After a two-and-half year environmental review, California regulators have approved a license for the 250-megawatt Beacon Solar Energy Project, reports The New York Times. The project is said to be the nation’s first large-scale solar thermal power plant in two decades.
NextEra Energy Resources filed an application in March 2008 to build the Beacon project on 2,012 acres of former farmland in Kern County, which would feature long rows of parabolic mirrors, but some rural residents objected to the 521 million gallons of groundwater the project would consume annually in the Mojave Desert, according to the article. Through negotiations, NextEra agreed to use recycled water that will be piped in from a neighboring community.
This is one of several big solar farms that are expected to receive approval from the California Energy Commission in the next month, according to the article
The Bureau of Land Management (BLM) also is fast tracking several solar projects. As an example, Chevron Energy Solutions’ proposed 45-megawatt solar photovoltaic (PV) plant on 516 acres of federal land managed by BLM in the Mojave Desert moved one step closer to being build after clearing its final environmental review by BLM. The Lucerne Valley Solar Project is one of BLM’s “fast-track projects” that demonstrate that they have made sufficient progress to formally start the environmental review and public participation process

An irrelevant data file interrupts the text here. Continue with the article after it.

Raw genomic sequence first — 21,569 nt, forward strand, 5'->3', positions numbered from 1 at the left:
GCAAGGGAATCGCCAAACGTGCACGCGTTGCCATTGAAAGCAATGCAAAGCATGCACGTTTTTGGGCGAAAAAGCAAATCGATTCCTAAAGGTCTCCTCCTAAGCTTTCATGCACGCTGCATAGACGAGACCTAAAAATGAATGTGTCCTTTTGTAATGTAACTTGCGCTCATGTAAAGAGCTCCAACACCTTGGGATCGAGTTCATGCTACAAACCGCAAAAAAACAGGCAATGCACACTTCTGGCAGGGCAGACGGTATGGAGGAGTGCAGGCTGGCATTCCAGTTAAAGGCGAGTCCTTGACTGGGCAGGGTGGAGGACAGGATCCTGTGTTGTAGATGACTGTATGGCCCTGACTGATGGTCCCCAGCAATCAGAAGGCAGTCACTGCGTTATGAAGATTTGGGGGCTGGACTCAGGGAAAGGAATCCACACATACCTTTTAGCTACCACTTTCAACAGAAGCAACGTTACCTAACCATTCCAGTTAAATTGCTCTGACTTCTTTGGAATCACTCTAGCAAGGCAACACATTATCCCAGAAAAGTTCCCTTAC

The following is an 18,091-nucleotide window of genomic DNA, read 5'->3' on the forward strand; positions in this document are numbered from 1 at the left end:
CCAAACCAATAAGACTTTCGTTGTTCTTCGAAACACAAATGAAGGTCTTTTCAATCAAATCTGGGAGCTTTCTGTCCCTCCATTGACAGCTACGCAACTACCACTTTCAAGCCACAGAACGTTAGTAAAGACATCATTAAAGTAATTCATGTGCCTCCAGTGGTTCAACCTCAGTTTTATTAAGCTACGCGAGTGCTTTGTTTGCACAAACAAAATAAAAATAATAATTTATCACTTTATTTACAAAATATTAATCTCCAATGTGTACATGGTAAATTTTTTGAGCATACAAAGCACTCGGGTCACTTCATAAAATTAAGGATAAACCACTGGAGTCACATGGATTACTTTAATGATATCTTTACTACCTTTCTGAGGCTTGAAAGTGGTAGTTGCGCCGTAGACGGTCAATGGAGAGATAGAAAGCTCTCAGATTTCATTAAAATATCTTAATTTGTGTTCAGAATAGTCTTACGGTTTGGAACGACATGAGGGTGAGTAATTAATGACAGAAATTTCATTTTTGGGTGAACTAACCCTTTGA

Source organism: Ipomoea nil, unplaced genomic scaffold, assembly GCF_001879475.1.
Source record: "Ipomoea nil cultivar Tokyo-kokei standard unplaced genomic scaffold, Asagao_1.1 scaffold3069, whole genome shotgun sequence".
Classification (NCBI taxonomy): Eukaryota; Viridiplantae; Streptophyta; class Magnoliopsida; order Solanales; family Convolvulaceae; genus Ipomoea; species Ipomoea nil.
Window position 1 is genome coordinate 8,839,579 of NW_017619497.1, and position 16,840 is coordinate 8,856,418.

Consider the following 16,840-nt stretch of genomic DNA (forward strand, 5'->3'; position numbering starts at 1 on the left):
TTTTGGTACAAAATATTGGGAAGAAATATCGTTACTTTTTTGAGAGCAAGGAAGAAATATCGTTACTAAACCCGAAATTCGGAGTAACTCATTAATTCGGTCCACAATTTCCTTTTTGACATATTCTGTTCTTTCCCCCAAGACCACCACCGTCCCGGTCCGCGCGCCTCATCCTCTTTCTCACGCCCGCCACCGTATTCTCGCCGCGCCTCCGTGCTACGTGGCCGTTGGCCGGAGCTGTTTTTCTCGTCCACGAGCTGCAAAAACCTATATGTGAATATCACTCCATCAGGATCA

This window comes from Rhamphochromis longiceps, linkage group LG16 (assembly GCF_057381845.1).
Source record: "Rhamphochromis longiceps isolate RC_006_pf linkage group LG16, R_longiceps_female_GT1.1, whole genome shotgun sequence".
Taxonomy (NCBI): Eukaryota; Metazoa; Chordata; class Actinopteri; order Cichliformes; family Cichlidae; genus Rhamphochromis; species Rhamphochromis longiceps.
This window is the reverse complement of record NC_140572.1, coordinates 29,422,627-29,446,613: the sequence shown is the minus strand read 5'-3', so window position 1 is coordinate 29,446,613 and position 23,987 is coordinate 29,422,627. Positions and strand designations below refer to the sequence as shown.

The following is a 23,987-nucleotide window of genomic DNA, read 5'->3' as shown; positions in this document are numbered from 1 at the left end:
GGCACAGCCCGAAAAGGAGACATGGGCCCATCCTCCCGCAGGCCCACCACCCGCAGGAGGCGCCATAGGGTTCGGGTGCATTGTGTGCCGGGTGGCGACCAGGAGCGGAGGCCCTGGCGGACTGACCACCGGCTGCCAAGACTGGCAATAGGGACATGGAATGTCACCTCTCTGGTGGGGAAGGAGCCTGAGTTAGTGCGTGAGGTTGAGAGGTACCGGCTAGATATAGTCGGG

What’s driving developers and regulators to license solar plants and start construction by year end is the upcoming expiration of federal incentives for renewable energy projects, according to the article. Three investor-owned utilities also face a deadline to get 20 percent of their electricity from renewable sources by the end of 2010.
However, solar developers with power plants planned in the Mojave Desert have faced significant environmental disputes and have come under fire for their impact on protected wildlife and water supplies. In December 2009, Sen. Dianne Feinstein (D-Calif.) introduced legislation that would protect a million acres of Mojave Desert, putting on hold 13 large solar plants and wind farms at the time that had been proposed for the area.
Earlier in 2009, the California Energy Commission had estimated that as many as 160,000 acres of desert lands in California were needed to meet its 33 percent renewable energy goal by 2020.